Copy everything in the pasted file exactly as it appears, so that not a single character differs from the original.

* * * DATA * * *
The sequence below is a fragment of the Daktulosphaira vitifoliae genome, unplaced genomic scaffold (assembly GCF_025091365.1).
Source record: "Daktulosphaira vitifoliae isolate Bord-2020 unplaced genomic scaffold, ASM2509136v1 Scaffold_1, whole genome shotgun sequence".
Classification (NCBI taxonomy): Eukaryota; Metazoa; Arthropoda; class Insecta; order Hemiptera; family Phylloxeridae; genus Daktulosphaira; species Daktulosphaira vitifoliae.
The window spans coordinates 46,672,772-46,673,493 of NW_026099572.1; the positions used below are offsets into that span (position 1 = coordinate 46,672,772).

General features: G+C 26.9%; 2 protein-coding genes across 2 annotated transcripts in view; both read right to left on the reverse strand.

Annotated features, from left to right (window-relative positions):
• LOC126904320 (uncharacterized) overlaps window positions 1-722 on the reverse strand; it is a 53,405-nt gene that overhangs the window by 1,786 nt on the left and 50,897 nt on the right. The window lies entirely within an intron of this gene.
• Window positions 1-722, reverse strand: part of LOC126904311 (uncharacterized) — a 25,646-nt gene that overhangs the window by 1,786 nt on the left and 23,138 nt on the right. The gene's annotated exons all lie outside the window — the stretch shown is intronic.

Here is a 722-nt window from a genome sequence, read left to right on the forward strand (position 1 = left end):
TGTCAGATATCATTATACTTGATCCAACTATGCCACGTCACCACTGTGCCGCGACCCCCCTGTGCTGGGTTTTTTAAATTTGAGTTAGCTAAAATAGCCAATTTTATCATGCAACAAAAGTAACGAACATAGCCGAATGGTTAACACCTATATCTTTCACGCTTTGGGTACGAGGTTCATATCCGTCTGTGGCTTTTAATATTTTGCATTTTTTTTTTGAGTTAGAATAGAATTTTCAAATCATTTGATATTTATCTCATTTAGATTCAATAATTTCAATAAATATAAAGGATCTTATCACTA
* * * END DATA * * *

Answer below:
The sequence below is a fragment of the Daktulosphaira vitifoliae genome, unplaced genomic scaffold (assembly GCF_025091365.1).
Source record: "Daktulosphaira vitifoliae isolate Bord-2020 unplaced genomic scaffold, ASM2509136v1 Scaffold_1, whole genome shotgun sequence".
Classification (NCBI taxonomy): Eukaryota; Metazoa; Arthropoda; class Insecta; order Hemiptera; family Phylloxeridae; genus Daktulosphaira; species Daktulosphaira vitifoliae.
The window spans coordinates 46,672,772-46,673,493 of NW_026099572.1; the positions used below are offsets into that span (position 1 = coordinate 46,672,772).

General features: G+C 26.9%; 2 protein-coding genes across 2 annotated transcripts in view; both read right to left on the reverse strand.

Annotated features, from left to right (window-relative positions):
• LOC126904320 (uncharacterized) overlaps window positions 1-722 on the reverse strand; it is a 53,405-nt gene that overhangs the window by 1,786 nt on the left and 50,897 nt on the right. The window lies entirely within an intron of this gene.
• Window positions 1-722, reverse strand: part of LOC126904311 (uncharacterized) — a 25,646-nt gene that overhangs the window by 1,786 nt on the left and 23,138 nt on the right. The gene's annotated exons all lie outside the window — the stretch shown is intronic.

Here is a 722-nt window from a genome sequence, read left to right on the forward strand (position 1 = left end):
TGTCAGATATCATTATACTTGATCCAACTATGCCACGTCACCACTGTGCCGCGACCCCCCTGTGCTGGGTTTTTTAAATTTGAGTTAGCTAAAATAGCCAATTTTATCATGCAACAAAAGTAACGAACATAGCCGAATGGTTAACACCTATATCTTTCACGCTTTGGGTACGAGGTTCATATCCGTCTGTGGCTTTTAATATTTTGCATTTTTTTTTTGAGTTAGAATAGAATTTTCAAATCATTTGATATTTATCTCATTTAGATTCAATAATTTCAATAAATATAAAGGATCTTATCACTA